This Just In: Kids Like to Talk!
Class discussion day was among the favorites of my students. Maybe it was because they were just tired of hearing me talk, or maybe it was because of an activity they truly enjoyed. But probably, because kids just like to talk.
As a teacher, I struggled to find ways to help each student participate equally, both in terms of frequency and quality. Ultimately I created something called Scored Socratic Discussion, which is this:
A student begins a class discussion with a high-level question or a quotation from the material under consideration and a reaction to that quotation or document. The student who submits the question then also performs the role of moderator, calling on students to speak while also keeping track of who has spoken and who hasn’t. This frees the teacher to score the discussion. When a student wishes to respond, he/she raises a hand and waits to be called on by the discussion moderator. If a student does not wait to be called on by the moderator, no credit is given for any comments. Students who have not spoken will take precedence over those who have already commented. And when about 10 minutes remain in the discussion time, the moderator will stop the discussion and allow anyone who has not spoken to make a brief statement. The scoring rubric was as follows:
Beginning score 70 (based on evidence of preparation- notes, highlighted articles, etc.) Additional points, to a maximum of 100, are awarded for:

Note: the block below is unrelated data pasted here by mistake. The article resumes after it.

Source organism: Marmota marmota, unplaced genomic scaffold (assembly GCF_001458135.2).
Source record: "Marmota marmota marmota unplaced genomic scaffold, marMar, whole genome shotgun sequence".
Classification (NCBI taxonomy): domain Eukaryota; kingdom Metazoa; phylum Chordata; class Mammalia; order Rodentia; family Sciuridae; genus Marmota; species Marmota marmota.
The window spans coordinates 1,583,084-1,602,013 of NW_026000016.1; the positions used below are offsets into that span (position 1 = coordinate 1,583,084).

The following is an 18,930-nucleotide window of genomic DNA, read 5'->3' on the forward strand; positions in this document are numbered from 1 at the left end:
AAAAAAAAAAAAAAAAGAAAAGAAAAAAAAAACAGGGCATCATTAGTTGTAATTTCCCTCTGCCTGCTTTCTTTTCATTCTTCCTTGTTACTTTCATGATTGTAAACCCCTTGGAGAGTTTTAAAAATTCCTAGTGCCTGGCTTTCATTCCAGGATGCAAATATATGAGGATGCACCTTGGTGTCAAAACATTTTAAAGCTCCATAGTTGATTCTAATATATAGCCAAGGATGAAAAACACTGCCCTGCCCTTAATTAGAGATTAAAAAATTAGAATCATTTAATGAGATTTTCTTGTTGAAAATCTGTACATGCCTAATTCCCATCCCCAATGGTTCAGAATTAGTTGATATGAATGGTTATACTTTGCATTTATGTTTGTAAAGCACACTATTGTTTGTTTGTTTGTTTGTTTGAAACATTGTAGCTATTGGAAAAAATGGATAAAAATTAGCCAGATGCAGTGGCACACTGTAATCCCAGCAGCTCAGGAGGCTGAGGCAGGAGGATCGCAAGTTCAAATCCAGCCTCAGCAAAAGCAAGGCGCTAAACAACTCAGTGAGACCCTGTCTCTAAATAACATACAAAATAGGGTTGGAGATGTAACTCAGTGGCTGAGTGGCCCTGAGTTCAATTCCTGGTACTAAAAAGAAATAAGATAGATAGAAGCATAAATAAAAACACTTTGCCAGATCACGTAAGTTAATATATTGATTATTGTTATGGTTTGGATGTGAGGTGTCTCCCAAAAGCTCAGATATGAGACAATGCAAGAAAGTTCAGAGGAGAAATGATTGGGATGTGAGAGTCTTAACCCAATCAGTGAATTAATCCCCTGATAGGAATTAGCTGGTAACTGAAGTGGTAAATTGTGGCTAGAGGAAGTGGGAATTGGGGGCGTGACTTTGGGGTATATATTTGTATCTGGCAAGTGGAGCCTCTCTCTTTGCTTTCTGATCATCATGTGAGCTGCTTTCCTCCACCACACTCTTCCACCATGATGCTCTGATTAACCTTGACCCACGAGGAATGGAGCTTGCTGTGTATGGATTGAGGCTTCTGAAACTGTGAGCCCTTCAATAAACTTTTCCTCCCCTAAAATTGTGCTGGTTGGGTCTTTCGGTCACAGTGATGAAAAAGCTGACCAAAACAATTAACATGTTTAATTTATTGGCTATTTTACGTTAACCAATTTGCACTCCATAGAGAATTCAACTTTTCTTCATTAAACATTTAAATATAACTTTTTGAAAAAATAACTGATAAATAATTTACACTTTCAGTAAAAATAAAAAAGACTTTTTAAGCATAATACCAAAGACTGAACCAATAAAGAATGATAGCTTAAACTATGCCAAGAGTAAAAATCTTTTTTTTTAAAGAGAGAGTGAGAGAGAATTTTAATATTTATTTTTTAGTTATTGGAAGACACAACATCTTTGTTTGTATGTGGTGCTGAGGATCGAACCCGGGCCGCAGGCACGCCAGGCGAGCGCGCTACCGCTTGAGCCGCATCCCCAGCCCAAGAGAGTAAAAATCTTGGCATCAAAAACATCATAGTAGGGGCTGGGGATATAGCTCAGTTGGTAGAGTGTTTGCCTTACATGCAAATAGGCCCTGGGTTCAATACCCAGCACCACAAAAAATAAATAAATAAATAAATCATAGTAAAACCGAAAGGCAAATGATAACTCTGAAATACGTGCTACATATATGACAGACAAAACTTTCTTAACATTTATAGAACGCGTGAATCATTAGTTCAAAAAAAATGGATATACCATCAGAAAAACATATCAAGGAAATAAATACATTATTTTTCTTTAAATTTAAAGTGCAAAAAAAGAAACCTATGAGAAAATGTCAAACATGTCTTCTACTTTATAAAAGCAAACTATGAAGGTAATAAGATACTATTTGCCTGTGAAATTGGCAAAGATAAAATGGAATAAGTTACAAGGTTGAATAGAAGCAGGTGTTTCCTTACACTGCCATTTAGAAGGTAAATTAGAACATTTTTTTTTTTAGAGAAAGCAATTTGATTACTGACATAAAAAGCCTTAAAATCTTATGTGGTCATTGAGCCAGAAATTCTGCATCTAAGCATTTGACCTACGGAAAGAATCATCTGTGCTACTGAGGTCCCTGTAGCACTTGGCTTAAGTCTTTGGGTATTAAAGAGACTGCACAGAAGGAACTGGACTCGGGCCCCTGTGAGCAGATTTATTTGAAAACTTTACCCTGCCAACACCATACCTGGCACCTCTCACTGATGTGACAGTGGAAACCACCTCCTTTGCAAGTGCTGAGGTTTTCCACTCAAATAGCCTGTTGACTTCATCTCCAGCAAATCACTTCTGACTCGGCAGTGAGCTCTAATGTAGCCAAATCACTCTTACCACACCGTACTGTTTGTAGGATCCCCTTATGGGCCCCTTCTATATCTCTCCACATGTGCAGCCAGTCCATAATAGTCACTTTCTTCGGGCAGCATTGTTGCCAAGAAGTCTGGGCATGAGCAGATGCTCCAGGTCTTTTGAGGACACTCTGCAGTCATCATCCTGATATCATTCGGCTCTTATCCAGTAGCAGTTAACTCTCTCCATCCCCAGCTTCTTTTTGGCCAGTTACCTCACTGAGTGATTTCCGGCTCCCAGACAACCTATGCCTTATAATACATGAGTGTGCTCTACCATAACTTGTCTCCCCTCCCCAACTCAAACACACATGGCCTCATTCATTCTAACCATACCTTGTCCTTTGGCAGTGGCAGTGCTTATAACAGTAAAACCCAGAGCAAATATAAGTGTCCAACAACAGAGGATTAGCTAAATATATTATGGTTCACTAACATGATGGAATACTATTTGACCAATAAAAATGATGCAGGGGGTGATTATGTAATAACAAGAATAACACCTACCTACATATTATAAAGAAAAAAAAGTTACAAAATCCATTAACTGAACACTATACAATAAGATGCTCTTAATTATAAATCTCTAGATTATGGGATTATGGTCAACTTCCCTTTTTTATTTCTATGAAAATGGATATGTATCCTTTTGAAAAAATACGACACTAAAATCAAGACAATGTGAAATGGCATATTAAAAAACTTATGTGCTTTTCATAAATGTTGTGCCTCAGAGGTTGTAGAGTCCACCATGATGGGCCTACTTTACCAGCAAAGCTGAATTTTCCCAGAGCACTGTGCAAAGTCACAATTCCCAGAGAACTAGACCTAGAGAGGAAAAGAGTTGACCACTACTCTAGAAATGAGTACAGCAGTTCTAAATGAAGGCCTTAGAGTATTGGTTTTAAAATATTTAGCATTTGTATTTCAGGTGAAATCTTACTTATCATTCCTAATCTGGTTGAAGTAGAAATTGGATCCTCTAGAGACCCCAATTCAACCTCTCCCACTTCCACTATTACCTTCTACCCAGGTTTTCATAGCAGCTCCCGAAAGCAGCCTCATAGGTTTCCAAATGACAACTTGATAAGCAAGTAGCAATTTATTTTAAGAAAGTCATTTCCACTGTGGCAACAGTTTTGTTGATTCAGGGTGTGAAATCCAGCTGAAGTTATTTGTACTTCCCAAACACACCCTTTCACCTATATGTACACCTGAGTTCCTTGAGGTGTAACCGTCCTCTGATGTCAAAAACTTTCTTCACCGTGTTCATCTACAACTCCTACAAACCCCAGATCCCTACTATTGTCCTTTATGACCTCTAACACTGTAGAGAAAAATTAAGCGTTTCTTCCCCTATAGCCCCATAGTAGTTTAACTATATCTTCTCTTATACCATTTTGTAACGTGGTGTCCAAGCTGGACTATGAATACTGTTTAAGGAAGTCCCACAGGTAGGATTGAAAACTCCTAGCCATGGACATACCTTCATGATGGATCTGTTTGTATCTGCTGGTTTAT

- making a relevant comment (5)
- making a comment supported with evidence from text (informational text or document) (10)
- making an appropriate analogy (10)
- making an appropriate comparison (10)
- agree/disagree with previous comment using data or new information (10)
- asking a challenging new question (5)
Even in such a relatively controlled environment, we would have students who did not get a chance to speak (blame class sizes). In that event, I allowed students to submit responses in the evening via email. Using that format I rarely had response rates less that 100%.
- Evidence-Based Selected Response (EBSR)—Combines a traditional selected-response question with a second selected-response question that asks students to show evidence from the text that supports the answer they provided to the first question.
- Range of Prose Constructed Responses (PCR)—Elicits evidence that students have understood a text or texts they have read and can communicate that understanding well both in terms of written expression and knowledge of language and conventions.
There are many other forms of student discussions - panels, debates, speeches, chat rooms, just to name a few. And speaking of debates, enjoy this mock debate (above video) created recently here at Compass Learning!
Have ideas to share about student discussions? Please share!
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